Grow. Cook. Drink.: Scott Smith of East End Brewing Co.

A decade after establishing East End Brewing Co., Scott Smith is considered one of Pittsburgh’s eminent craft brewers.



It’s a great time to be a beer drinker in Pittsburgh,” says Scott Smith, owner of East End Brewing Company. He’s sitting in the newly opened brewpub at his production facility in Larimer. The pub is the latest development in his 10-year-old business, one that he’s slowly molded into the most-celebrated local craft brewery. “It only took us 10 years to figure out that the most sound business is to put beer in a glass and serve it across a bar,” he jokes.

Smith left his job as an engineer at a Fortune 500 company to open EEBC in 2004. If someone had told him then that he’d one day rise to eminence in an emergent Pittsburgh craft-beer scene, he says he would have laughed.

“I was creating all the beer recipes, doing all the brewing, the keg washing, the website . . .” he says. In fact, he had to go bar to bar to convince business owners to stock a locally brewed craft beer at a time when national microbrews (think Sam Adams or Sierra Nevada) and imported beers were the popular choices.

Smith thinks of Vecenie’s Distribution Co. as his “first employee,” even though the company was paying him.

“It was a magical day when they came, picked up kegs from the loading dock and handed me a check for the beer. I felt two inches taller that day,” Smith says.

He’s grown significantly since then. EEBC expanded in 2012, moving from a 4,000-square-foot warehouse in Homewood to its current 17,000-square-foot building. And he’s no longer a one-man show: Smith now has five full-time and five part-time employees.

He has received inquiries from distributors to sell East End’s beer elsewhere, but he says he believes the ethical thing to do is to link his company’s future with the city that brought him to where he is today.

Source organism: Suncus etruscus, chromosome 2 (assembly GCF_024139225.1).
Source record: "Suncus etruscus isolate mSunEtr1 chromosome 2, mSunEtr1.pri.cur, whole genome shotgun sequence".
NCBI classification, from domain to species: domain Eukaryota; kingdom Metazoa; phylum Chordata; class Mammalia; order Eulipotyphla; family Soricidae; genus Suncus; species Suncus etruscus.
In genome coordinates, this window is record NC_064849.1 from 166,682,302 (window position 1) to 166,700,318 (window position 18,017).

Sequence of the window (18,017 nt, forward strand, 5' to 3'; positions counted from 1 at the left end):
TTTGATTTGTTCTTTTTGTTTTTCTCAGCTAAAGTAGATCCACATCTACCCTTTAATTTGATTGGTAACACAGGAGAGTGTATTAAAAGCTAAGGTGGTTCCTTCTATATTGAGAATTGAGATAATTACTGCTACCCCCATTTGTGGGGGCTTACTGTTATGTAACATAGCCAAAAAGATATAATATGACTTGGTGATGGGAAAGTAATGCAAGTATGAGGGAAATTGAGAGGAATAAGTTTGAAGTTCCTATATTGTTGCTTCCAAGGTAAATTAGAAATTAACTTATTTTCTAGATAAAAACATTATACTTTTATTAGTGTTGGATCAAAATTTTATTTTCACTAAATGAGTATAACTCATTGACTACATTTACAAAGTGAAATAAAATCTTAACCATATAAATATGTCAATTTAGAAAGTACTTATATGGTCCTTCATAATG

“Why would I abandon that local market to chase money elsewhere when there are more mouths to feed here in our backyard?” he says.

Ever the engineer, Smith now is focusing on the small details.

“It’s about being as consistent as we can be,” he says. For example, he recently installed a temperature-controlled water tank that ensures each new brew will be cooled in a specific amount of time, regardless of the season. Indeed, Smith’s focus on detail can be downright microscopic; he’s using a hemocytometer, a gadget that allows his brewers to know the precise amount of living yeast cells in each batch.

“If the beer isn’t getting better every year, we’re not doing it right. We’re missing the boat,” Smith says. In Pittsburgh, Smith isn’t just riding the boat — he’s captain of the ship. 





Every year, right around Christmas, we have a big extended family get-together that at some point came to be known as Pierogiepalooza. Just sometimes, if I promise not to get too bossy, my wife, Julie, lets me help a little. (I’m sorry to report that all family positions have been filled for next year’s Pierogiepalooza. But I’ll let you know if we have any cancelations.)



  • 7½ cups flour
  • 2 egg yolks
  • 1 teaspoon salt
  • 1 cup cooked potato mashed and mixed with 1 cup water
  • Filling*


  1. Put flour on a large board and form a “well” in the middle. Add egg, salt, potato and water. Slowly mix until the entire thing is incorporated into a dough. Rest at room temperature in a bowl under a wet towel for 10 minutes. Divide into 4 portions.
  2. Roll out to 1/8-inch thick on a floured board. Cut out circles with either a pint glass or the top of a cocktail shaker. (Use the tools you have!) Put a tablespoon of filling* onto each circle, wet edge with water, fold over and crimp with a fork. Transfer to a baking pan and freeze overnight.
  3. When you’re ready to serve, drop into boiling water for a minute or two, drain and pan fry in butter until lightly browned. Serve with homemade applesauce to 25 or more relatives, for best results. Pair with your favorite EEBC beer.

*Fillings: This can really be whatever you like: chopped cabbage with some butter, salt and pepper; potatoes are just mashed with cooked onions added; apples are chopped very fine and sweetened with a little sugar (not precooked); prunes are even easier — add two per pierogie.



Categories: Eat + Drink Features